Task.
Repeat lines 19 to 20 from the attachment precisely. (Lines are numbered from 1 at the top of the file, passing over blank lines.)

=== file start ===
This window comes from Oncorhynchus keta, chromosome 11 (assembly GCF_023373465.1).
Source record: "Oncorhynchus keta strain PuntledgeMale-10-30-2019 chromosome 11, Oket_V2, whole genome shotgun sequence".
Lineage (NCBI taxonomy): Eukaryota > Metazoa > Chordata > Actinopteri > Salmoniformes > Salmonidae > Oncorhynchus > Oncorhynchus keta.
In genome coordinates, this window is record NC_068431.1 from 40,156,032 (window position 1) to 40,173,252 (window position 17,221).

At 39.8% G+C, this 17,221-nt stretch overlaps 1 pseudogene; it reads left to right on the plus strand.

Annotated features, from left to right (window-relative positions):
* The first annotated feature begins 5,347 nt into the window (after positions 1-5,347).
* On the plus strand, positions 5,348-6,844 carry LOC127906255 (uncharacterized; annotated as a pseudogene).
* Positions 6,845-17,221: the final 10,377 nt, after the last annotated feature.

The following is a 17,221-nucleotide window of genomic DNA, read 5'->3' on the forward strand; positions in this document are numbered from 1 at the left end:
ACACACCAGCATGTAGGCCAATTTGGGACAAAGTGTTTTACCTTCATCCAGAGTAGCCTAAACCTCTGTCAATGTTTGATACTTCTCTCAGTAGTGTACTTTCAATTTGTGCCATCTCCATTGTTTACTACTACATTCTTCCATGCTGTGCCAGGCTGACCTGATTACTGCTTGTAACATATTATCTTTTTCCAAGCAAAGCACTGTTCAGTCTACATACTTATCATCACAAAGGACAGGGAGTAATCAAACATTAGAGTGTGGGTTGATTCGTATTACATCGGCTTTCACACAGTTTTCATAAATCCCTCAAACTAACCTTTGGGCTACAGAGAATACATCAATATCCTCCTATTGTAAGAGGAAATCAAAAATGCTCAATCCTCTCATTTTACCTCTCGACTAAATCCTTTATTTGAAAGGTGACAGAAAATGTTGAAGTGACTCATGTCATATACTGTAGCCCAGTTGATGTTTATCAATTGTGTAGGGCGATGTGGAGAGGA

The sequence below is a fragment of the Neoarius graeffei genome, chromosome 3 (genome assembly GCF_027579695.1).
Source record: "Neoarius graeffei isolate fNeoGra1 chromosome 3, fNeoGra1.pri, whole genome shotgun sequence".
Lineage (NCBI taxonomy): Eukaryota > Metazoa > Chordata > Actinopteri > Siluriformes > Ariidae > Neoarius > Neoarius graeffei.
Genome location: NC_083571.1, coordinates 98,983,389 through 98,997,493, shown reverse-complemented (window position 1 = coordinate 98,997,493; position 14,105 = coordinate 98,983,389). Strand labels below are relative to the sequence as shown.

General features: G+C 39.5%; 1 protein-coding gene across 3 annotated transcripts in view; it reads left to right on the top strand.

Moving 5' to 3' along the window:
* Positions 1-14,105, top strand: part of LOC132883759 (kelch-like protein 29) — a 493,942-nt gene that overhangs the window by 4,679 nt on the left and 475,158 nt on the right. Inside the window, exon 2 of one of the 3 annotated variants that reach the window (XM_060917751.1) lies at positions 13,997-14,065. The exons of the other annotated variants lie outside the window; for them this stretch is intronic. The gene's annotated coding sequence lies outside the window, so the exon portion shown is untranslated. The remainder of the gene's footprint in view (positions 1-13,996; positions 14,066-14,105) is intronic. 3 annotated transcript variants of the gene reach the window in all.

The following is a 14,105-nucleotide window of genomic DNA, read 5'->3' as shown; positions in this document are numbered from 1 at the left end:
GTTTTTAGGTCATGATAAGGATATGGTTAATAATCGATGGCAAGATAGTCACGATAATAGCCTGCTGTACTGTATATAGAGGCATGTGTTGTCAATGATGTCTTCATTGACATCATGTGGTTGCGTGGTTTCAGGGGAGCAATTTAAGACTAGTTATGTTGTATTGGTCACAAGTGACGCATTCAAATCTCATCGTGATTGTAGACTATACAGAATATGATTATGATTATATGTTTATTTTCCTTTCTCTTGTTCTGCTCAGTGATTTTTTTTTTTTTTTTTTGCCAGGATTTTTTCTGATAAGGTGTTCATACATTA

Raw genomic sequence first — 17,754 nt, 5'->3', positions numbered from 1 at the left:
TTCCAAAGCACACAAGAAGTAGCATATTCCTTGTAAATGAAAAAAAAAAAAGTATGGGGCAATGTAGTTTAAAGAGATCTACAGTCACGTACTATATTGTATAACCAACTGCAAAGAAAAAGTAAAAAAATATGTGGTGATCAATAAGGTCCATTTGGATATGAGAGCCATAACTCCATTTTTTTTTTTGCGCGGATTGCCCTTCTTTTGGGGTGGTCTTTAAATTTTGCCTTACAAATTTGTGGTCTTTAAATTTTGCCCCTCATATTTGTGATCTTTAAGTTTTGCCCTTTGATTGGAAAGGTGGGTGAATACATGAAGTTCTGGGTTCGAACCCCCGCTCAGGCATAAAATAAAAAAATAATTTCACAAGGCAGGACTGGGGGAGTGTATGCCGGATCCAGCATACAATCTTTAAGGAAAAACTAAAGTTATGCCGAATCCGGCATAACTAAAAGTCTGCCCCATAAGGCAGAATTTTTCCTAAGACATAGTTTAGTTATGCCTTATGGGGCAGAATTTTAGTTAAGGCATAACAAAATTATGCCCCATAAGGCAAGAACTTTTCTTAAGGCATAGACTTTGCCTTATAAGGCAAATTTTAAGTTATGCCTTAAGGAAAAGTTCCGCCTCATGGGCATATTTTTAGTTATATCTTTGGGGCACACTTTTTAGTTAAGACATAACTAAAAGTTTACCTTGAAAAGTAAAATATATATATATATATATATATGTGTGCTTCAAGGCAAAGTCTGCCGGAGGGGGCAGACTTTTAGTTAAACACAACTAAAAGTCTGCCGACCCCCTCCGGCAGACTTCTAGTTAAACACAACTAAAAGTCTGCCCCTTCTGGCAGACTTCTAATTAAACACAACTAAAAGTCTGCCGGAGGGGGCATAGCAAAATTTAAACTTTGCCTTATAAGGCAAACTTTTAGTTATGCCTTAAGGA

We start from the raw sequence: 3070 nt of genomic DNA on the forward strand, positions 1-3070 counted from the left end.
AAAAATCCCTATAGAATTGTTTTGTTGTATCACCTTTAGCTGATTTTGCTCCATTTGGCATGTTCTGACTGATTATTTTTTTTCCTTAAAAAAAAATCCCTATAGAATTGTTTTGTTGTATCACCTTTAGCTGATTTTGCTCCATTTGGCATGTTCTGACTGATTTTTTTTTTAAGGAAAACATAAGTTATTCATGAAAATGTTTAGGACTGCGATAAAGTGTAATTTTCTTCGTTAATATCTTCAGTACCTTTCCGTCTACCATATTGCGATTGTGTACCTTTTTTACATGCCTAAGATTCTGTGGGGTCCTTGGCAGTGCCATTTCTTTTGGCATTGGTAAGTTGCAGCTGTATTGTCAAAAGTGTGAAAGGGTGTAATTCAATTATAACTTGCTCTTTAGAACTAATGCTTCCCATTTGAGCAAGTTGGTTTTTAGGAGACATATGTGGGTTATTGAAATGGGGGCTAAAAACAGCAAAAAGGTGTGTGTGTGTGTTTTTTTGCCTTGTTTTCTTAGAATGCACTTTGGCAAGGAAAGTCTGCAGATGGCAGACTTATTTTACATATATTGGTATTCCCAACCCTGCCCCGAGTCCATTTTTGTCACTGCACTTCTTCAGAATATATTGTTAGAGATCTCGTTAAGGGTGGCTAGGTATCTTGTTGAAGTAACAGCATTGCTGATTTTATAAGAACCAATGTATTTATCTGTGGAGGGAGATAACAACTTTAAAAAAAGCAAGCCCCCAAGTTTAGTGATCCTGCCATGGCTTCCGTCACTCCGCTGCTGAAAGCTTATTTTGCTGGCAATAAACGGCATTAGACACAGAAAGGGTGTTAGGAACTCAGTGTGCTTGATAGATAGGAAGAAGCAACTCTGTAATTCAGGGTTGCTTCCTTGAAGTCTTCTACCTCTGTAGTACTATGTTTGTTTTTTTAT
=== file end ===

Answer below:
The following is a 14,105-nucleotide window of genomic DNA, read 5'->3' as shown; positions in this document are numbered from 1 at the left end:
GTTTTTAGGTCATGATAAGGATATGGTTAATAATCGATGGCAAGATAGTCACGATAATAGCCTGCTGTACTGTATATAGAGGCATGTGTTGTCAATGATGTCTTCATTGACATCATGTGGTTGCGTGGTTTCAGGGGAGCAATTTAAGACTAGTTATGTTGTATTGGTCACAAGTGACGCATTCAAATCTCATCGTGATTGTAGACTATACAGAATATGATTATGATTATATGTTTATTTTCCTTTCTCTTGTTCTGCTCAGTGATTTTTTTTTTTTTTTTTTGCCAGGATTTTTTCTGATAAGGTGTTCATACATTA